“In terms of inclusiveness, I don’t know of a more inclusive process,” U.N. Deputy Secretary-General Amina J. Mohammed said at a U.N. press conference.
At the heart of the tension are two starkly different views of how to change the food system: one that argues for a rights-based, agroecology vision that secures livelihoods for smallholder farmers, and the other emphasizing science, technology and market-based solutions. The question is whether these two perspectives can find common ground.
What everyone agrees on is the urgency and severity of the problem. The stated goal of the summit was to “deliver progress” on each of the U.N. Sustainable Development Goals (SDGs) by “leveraging the interconnectedness of food systems to global challenges, such as hunger, climate change, poverty and inequality."
With some 820 million people suffering from hunger, and 1 in 3 children malnourished and not developing properly, the need for that progress is painfully apparent. The COVID-19 pandemic increased poverty levels by up to 124 million people and undernourishment by around 9.9 percent.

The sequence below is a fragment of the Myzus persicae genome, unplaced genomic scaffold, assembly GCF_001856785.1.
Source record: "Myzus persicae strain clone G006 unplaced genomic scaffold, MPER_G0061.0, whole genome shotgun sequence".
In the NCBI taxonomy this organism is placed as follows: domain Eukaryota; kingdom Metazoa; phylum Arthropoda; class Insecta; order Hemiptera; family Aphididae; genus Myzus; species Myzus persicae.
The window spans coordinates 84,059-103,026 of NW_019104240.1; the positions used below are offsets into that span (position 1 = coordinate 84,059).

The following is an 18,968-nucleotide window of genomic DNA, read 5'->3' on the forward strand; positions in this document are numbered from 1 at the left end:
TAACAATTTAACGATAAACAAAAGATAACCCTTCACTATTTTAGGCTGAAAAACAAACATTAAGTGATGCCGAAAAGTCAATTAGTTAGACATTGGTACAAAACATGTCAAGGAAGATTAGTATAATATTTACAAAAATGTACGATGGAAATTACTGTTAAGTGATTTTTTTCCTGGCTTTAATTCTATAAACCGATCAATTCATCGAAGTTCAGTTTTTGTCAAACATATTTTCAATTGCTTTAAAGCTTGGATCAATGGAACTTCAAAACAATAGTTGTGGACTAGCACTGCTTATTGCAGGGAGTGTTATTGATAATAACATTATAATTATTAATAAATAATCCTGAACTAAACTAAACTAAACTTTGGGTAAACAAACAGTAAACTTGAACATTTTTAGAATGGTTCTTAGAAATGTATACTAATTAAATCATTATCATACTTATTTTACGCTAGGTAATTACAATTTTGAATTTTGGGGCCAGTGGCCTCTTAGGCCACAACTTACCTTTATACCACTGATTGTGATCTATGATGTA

A study released last week from the U.N. International Fund for Agricultural Development (IFAD) called for sweeping policy changes in the global food system, focusing investments and policy decisions on rural food value chains. According to the study, the livelihoods of most rural residents depends on small-scale agriculture, and farms of up to 5 acres generate about 31 percent of the world’s food on less than 11 percent of global farmland. Yet while many small-scale farmers cannot earn a sufficient living from farming alone, these growers remain responsible for core food supplies in their countries, the report found.